The Washington Post

Ask Amy: Look to the clock for a heartbreak cure

DEAR AMY: I’m only 17, and I don’t know how, but I fell in love with a guy when I was 16. He was the only person I have ever truly loved, and we were together for 1 year and 10 months. We are no longer together, and I think it’s because I didn’t want to have sex with him.

What am I to do? I still love him, but he has another girlfriend, and it hurts to see that she makes him happy and that he doesn’t miss me the way I miss him. His mother is also harassing me, and she says things to me that a grown woman shouldn’t say to a 17-year-old. I want to move on and find someone who will love me no matter what, but my heart won’t let me. -- Sad and Alone

DEAR SAD: I wish I could wave my magic Amy wand and make all of this immediately better, but I can’t. So I’m going to offer you a visual cue that you should return to when you’re feeling low. I want you to find the biggest and most old-fashioned clock you can find. Look at its beautiful face, and tell yourself, “Time will heal me.”

In addition to letting time do its magic, here are some concrete things you can do: Stay away from people who put you down. Ignore, block or run from these people, if you have to. Substitute the search for love with the search for friendship. The affection and fellowship of a true friend will make you feel beautiful, smart and strong.

Your sweetness, strength and core values will draw people toward you who appreciate these qualities. Somewhere in the crush of people who will be drawn to you over time is the one you will love next. And he will love you back.

DEAR AMY: You are right to suggest that “Concerned,” whose son cries when she leaves him at school, might be helping to create the situation. Years ago, I used to baby-sit regularly for a friend. She had a 5-year-old and a 9-month-old baby. The younger child cried every time she got ready to leave, and she made it worse by hanging around and acting upset instead of just leaving.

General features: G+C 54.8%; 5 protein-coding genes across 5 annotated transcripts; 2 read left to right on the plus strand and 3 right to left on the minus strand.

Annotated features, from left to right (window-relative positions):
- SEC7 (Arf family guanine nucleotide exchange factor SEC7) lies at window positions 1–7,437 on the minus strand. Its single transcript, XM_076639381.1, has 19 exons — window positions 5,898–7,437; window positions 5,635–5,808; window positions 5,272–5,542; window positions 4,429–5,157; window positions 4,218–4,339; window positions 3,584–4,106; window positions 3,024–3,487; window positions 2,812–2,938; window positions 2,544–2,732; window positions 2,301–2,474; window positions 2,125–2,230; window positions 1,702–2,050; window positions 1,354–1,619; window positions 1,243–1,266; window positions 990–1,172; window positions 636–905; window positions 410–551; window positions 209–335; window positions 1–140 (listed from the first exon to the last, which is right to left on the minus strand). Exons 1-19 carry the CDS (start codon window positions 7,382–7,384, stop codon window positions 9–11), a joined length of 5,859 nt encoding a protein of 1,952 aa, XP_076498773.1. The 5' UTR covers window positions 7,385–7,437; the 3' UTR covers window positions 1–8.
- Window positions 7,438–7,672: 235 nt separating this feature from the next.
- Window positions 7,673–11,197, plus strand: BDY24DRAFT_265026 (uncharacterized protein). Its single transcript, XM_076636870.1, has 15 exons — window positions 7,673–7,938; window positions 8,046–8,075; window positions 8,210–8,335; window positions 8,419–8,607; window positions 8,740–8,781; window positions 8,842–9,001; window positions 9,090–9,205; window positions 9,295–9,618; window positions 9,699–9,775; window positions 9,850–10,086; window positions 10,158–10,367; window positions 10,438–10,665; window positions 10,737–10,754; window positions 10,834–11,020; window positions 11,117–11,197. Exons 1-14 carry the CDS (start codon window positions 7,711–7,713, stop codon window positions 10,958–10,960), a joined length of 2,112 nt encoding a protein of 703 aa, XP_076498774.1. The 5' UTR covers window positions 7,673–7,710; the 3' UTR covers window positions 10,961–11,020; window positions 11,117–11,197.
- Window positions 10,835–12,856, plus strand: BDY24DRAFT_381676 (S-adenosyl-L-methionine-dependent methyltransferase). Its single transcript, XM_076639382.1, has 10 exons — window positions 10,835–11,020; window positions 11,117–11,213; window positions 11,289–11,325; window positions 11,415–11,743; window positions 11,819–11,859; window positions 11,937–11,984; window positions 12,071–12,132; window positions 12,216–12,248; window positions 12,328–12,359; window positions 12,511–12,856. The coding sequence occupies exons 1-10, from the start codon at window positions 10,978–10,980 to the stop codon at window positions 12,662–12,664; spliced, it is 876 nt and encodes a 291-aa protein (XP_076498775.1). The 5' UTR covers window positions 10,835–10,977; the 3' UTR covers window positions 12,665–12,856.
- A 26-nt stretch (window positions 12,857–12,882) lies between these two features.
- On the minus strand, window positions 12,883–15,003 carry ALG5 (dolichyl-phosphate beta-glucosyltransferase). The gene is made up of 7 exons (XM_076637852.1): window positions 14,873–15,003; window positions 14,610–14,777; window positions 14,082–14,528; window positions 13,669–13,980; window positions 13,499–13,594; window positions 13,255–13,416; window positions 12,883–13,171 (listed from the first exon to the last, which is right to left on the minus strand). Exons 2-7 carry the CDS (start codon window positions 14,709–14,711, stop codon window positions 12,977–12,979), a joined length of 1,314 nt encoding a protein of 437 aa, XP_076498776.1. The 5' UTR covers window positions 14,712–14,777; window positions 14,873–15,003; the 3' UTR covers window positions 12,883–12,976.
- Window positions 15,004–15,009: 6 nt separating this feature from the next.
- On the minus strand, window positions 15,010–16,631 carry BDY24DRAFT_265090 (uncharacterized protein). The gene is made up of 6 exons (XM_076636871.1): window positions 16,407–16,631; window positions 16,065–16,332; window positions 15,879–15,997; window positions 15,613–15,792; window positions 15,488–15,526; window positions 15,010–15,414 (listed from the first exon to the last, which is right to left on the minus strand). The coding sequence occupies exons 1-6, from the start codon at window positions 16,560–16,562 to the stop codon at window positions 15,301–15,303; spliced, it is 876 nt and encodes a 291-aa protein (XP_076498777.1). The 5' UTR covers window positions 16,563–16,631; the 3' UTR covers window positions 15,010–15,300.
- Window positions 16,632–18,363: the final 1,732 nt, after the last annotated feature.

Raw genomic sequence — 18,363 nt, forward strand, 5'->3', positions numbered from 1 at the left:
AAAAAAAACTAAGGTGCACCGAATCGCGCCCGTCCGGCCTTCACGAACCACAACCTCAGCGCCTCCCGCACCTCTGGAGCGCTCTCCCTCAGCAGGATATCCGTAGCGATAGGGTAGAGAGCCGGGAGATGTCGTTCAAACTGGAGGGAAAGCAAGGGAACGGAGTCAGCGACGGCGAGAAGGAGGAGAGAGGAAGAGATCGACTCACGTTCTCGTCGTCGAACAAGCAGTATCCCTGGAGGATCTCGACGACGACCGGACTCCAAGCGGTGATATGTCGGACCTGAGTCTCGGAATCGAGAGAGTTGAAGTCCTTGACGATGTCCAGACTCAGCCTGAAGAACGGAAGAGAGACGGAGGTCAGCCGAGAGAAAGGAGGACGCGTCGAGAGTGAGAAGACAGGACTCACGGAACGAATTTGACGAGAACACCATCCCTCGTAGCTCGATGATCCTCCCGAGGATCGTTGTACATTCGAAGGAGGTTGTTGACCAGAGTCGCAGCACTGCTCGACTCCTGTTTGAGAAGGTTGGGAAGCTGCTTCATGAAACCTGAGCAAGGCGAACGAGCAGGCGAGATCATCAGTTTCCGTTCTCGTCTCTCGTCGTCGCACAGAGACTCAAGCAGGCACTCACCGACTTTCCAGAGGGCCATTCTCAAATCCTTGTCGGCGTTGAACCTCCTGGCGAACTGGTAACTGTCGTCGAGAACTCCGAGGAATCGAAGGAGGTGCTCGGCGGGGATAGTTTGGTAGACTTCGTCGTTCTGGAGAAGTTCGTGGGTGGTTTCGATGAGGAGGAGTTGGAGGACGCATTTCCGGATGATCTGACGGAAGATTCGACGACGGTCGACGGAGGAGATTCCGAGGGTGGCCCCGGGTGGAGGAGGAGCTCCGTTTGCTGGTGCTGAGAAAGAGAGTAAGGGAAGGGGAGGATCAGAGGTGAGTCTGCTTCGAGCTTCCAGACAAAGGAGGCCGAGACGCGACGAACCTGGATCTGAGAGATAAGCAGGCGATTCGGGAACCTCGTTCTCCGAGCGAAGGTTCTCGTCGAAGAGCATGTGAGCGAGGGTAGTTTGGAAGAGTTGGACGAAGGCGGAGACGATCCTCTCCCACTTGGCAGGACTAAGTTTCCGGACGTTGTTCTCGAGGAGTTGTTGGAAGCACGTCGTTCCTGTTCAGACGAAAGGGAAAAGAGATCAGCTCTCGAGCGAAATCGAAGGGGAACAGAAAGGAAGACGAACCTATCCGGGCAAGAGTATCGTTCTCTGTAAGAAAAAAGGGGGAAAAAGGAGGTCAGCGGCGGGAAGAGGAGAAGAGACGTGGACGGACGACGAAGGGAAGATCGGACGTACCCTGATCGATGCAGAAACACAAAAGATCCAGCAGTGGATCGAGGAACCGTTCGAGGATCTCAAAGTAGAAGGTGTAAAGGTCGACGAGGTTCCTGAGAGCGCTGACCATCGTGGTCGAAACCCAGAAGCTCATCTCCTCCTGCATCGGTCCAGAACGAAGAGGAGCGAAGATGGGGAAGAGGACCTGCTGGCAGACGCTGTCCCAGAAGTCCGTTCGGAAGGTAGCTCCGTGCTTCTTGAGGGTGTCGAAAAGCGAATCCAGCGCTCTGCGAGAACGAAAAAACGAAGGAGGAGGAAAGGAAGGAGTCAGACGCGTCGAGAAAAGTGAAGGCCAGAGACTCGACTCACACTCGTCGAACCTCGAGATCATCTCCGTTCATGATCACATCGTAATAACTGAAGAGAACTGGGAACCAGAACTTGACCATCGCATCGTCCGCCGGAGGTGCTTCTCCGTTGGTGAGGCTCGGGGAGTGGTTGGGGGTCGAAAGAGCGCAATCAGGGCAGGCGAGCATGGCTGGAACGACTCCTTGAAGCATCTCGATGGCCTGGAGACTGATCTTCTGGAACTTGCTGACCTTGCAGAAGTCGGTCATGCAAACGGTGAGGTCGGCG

Then one day when I came in and started playing with him right away, he didn’t notice when she left. You should have seen her face! It was clear that the separation was much more traumatic for her than for him. Concerned should realize that her son probably stops crying fairly soon after she leaves, when he gets involved in doing something with the teacher or the other kids. -- Kay

DEAR KAY: Thank you for your insight. I was guilty of creating a similar dynamic when dropping off my daughter at school. When I stopped being overly concerned, she stopped being so upset. It’s “parent-math.” The parent instills confidence in the child by faking confidence herself.

DEAR AMY: I just read the letter from “Confused Neighbor,” the gay man who had a wonderful relationship with an older couple until they displayed a sign in their yard indicating they were voting for a candidate who was not in favor of gay rights.

I have a gay son, and the thought of his facing discrimination because of his sexual orientation breaks my heart. However, the beauty of this country is that individuals can vote for the candidate they feel is the best person for the job. Maybe that candidate feels strongly about their needs as an older couple? Medicare benefits, taxes, pensions, etc. The list is endless. It is not just about that young man’s needs. -- Voting Mom

DEAR MOM: In this exciting election season, I wish we would all pause for a moment to celebrate our freedom to engage in noisy and messy discourse, and to exercise our right to express our wishes in the privacy of the voting booth.

Write to Amy Dickinson at or Ask Amy, Chicago Tribune, TT500, 435 N. Michigan Ave., Chicago, Ill. 60611.

2012 by the Chicago Tribune

Distributed by Tribune Media Services



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